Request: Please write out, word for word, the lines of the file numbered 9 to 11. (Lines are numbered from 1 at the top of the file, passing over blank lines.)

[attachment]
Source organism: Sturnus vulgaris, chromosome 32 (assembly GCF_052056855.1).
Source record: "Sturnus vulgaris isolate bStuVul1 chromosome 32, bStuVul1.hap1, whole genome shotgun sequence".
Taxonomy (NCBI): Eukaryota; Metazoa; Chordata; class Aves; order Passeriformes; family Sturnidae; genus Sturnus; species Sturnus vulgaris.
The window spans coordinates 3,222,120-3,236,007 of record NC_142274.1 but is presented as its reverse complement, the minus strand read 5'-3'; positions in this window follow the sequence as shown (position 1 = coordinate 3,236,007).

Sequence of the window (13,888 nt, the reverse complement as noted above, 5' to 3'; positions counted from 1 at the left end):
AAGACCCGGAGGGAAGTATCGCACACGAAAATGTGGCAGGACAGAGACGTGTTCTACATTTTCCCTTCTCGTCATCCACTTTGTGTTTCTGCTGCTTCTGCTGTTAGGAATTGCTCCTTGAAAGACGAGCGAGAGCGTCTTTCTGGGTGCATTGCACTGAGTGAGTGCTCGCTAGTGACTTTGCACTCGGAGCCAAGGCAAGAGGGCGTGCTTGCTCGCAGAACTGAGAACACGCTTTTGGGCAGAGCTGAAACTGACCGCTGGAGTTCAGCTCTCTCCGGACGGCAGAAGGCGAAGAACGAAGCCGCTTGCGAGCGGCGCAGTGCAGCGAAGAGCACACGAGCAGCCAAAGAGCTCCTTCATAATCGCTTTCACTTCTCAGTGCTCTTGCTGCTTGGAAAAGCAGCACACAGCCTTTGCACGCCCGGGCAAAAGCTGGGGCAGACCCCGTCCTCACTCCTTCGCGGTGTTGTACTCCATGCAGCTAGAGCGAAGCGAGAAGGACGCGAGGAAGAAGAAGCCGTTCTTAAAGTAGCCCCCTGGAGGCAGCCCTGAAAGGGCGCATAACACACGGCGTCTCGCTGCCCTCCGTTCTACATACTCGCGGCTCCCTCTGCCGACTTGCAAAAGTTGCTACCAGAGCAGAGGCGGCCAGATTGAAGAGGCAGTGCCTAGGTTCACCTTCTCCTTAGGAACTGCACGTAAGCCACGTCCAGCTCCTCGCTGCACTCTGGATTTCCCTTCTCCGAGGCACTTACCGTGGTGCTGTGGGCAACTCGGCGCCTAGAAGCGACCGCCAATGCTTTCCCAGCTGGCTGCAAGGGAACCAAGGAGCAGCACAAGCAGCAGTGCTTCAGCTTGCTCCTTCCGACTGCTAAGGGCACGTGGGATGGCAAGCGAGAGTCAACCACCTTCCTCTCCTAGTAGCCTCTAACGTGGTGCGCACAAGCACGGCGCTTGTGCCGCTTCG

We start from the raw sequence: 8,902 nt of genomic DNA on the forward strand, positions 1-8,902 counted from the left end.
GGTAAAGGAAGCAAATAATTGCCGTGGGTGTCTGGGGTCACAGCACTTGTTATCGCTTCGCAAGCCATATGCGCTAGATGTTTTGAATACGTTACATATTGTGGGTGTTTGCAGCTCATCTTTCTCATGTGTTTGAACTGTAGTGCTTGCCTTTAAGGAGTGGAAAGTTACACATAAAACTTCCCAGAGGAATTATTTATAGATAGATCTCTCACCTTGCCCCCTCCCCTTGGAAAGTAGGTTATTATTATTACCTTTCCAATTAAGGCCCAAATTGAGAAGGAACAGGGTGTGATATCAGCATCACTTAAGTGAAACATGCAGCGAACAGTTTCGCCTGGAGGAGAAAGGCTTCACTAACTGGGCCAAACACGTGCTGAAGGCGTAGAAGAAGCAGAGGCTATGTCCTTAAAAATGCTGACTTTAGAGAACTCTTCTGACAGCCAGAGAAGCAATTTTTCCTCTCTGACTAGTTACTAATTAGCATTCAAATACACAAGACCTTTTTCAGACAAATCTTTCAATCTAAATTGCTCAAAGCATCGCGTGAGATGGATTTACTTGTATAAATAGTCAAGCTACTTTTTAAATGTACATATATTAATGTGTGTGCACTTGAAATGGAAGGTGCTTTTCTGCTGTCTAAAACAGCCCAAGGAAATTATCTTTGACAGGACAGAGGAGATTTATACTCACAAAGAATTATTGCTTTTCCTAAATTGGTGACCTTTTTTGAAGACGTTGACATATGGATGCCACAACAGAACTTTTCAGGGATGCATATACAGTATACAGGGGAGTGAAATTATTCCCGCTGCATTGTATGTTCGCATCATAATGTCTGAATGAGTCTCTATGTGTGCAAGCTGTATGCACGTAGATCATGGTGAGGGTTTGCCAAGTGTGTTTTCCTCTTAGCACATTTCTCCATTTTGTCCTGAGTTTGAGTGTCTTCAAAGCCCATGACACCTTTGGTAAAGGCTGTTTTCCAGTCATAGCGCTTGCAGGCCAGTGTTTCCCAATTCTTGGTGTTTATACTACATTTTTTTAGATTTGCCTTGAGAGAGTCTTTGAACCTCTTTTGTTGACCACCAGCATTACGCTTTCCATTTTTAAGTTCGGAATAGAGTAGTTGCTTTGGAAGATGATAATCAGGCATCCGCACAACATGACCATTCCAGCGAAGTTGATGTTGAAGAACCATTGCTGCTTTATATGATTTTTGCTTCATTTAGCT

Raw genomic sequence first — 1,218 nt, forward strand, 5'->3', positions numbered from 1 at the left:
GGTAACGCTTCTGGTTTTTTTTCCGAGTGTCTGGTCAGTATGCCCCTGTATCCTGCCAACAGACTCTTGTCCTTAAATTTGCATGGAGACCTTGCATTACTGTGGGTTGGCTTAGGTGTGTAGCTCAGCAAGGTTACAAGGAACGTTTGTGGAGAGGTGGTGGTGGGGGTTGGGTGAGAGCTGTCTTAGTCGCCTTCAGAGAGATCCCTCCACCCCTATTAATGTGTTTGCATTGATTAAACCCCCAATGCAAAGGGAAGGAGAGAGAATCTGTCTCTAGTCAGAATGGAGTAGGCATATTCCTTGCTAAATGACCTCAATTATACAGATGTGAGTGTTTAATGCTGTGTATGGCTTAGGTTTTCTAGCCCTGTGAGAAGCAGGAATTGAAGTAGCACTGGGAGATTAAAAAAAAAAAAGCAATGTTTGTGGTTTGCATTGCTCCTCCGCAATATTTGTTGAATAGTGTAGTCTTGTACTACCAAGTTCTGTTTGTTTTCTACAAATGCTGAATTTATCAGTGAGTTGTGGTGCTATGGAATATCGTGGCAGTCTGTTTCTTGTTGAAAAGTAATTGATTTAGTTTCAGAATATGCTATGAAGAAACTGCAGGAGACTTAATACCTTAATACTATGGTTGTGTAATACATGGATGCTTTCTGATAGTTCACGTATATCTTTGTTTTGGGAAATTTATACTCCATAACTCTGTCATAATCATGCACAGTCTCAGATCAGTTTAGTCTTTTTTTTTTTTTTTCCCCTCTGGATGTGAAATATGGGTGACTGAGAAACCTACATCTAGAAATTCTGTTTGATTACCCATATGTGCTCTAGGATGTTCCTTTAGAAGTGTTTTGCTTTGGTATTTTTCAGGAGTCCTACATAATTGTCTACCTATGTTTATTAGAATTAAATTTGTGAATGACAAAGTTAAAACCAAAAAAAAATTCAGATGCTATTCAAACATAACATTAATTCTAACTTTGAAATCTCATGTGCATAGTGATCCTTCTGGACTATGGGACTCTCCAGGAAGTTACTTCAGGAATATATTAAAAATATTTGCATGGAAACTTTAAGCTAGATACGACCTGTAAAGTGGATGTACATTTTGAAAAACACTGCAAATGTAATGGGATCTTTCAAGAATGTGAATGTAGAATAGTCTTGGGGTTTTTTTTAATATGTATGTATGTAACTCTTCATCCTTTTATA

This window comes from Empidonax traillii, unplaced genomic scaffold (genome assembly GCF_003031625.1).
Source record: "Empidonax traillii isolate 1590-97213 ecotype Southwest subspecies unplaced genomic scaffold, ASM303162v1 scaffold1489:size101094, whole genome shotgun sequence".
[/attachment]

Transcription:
Raw genomic sequence first — 1,218 nt, forward strand, 5'->3', positions numbered from 1 at the left:
GGTAACGCTTCTGGTTTTTTTTCCGAGTGTCTGGTCAGTATGCCCCTGTATCCTGCCAACAGACTCTTGTCCTTAAATTTGCATGGAGACCTTGCATTACTGTGGGTTGGCTTAGGTGTGTAGCTCAGCAAGGTTACAAGGAACGTTTGTGGAGAGGTGGTGGTGGGGGTTGGGTGAGAGCTGTCTTAGTCGCCTTCAGAGAGATCCCTCCACCCCTATTAATGTGTTTGCATTGATTAAACCCCCAATGCAAAGGGAAGGAGAGAGAATCTGTCTCTAGTCAGAATGGAGTAGGCATATTCCTTGCTAAATGACCTCAATTATACAGATGTGAGTGTTTAATGCTGTGTATGGCTTAGGTTTTCTAGCCCTGTGAGAAGCAGGAATTGAAGTAGCACTGGGAGATTAAAAAAAAAAAAGCAATGTTTGTGGTTTGCATTGCTCCTCCGCAATATTTGTTGAATAGTGTAGTCTTGTACTACCAAGTTCTGTTTGTTTTCTACAAATGCTGAATTTATCAGTGAGTTGTGGTGCTATGGAATATCGTGGCAGTCTGTTTCTTGTTGAAAAGTAATTGATTTAGTTTCAGAATATGCTATGAAGAAACTGCAGGAGACTTAATACCTTAATACTATGGTTGTGTAATACATGGATGCTTTCTGATAGTTCACGTATATCTTTGTTTTGGGAAATTTATACTCCATAACTCTGTCATAATCATGCACAGTCTCAGATCAGTTTAGTCTTTTTTTTTTTTTTTCCCCTCTGGATGTGAAATATGGGTGACTGAGAAACCTACATCTAGAAATTCTGTTTGATTACCCATATGTGCTCTAGGATGTTCCTTTAGAAGTGTTTTGCTTTGGTATTTTTCAGGAGTCCTACATAATTGTCTACCTATGTTTATTAGAATTAAATTTGTGAATGACAAAGTTAAAACCAAAAAAAAATTCAGATGCTATTCAAACATAACATTAATTCTAACTTTGAAATCTCATGTGCATAGTGATCCTTCTGGACTATGGGACTCTCCAGGAAGTTACTTCAGGAATATATTAAAAATATTTGCATGGAAACTTTAAGCTAGATACGACCTGTAAAGTGGATGTACATTTTGAAAAACACTGCAAATGTAATGGGATCTTTCAAGAATGTGAATGTAGAATAGTCTTGGGGTTTTTTTTAATATGTATGTATGTAACTCTTCATCCTTTTATA

This window comes from Empidonax traillii, unplaced genomic scaffold (genome assembly GCF_003031625.1).